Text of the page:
Inequality In A Lesson Before Dying

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A Lesson Before Dying Common Task
How do social limitations affect someone’s ability to become a better person? The novel A Lesson Before Dying, by Ernest J. Gaines, takes place from the perspective of Grant Wiggins, a black man who lived in the southern United States during the 1940’s. During this time period, there was a series of laws in place and multiple unspoken rules of etiquette that were designed to make black people inferior to the white population. Even with the harshness of white rule holding them back, the black characters in this novel develop and move past their issues as the story progresses. In A Lesson Before Dying, Gaines uses the character Grant and his struggles as a black man in the 1940’s Deep South to reflect the theme
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There was a series of laws and rules imposed by whites known as “Jim Crow laws” that made life as a black person extraordinarily difficult--in essence, they were legal regulations mixed with etiquette wherein “African Americans were relegated to the status of second class citizens.” (Pilgrim). Black people were not allowed to suggest that they were superior to whites in any way, shape or form, and were supposed to be the epitome of submissive and respectful. This can especially be seen in the novel when Grant, a black man and the primary narrator, is talking to Pichot, the white owner of the plantation he grew up on, about visiting Jefferson. Grant knows that he’s supposed to be respectful, so he makes sure to avert his eyes from Pichot at some points in their conversation, which is a sign of submission. The legal aspects of the Jim Crow laws, or …show more content…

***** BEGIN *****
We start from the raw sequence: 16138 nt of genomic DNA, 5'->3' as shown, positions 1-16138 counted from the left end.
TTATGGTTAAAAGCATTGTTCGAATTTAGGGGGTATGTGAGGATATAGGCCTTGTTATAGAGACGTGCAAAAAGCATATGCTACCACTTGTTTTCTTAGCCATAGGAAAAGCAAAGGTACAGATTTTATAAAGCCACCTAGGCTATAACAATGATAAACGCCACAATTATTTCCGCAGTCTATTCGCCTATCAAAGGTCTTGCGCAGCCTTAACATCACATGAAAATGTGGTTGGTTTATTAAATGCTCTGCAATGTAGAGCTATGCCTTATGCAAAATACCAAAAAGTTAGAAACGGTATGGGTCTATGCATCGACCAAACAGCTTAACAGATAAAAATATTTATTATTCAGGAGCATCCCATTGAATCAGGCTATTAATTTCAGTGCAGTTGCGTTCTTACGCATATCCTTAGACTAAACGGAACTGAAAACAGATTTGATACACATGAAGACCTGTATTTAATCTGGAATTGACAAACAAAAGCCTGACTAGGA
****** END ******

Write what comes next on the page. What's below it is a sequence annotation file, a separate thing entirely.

Even before the novel begins, Grant went to school, got his education and became a teacher, though being an educated black man was frowned upon in the Jim Crow era. This could even be seen as a burden, as the sheriff describes Grant as “just a little too smart for [his] own good” (Gaines 49), but Grant uses his learning to continue his internal battle against the restraints placed upon him by society. Grant also faces difficulty with the prison system, as he begins to visit Jefferson. He tells aunt that he feels discriminated against, treated “as if [he’s] some kind of common criminal” for being searched by the white staff every single time he goes over to the prison--in essence, being treated less because of the societal bonds placed upon him. (Gaines 79) However, he continually visits the prison, regardless of the humiliation, and grows because he worked through the degradation to get to Jefferson and interact with him. The overarching oppression that he finds himself under also affects how he helps Jefferson to develop, and thereby developing himself. Upon hearing his defense attorney compare him to a hog, using only the fact of his race to defend him, Jefferson gives up and is ready to die accepting the role that the white man has placed him in. This societal bond makes it incredibly difficult for Grant to

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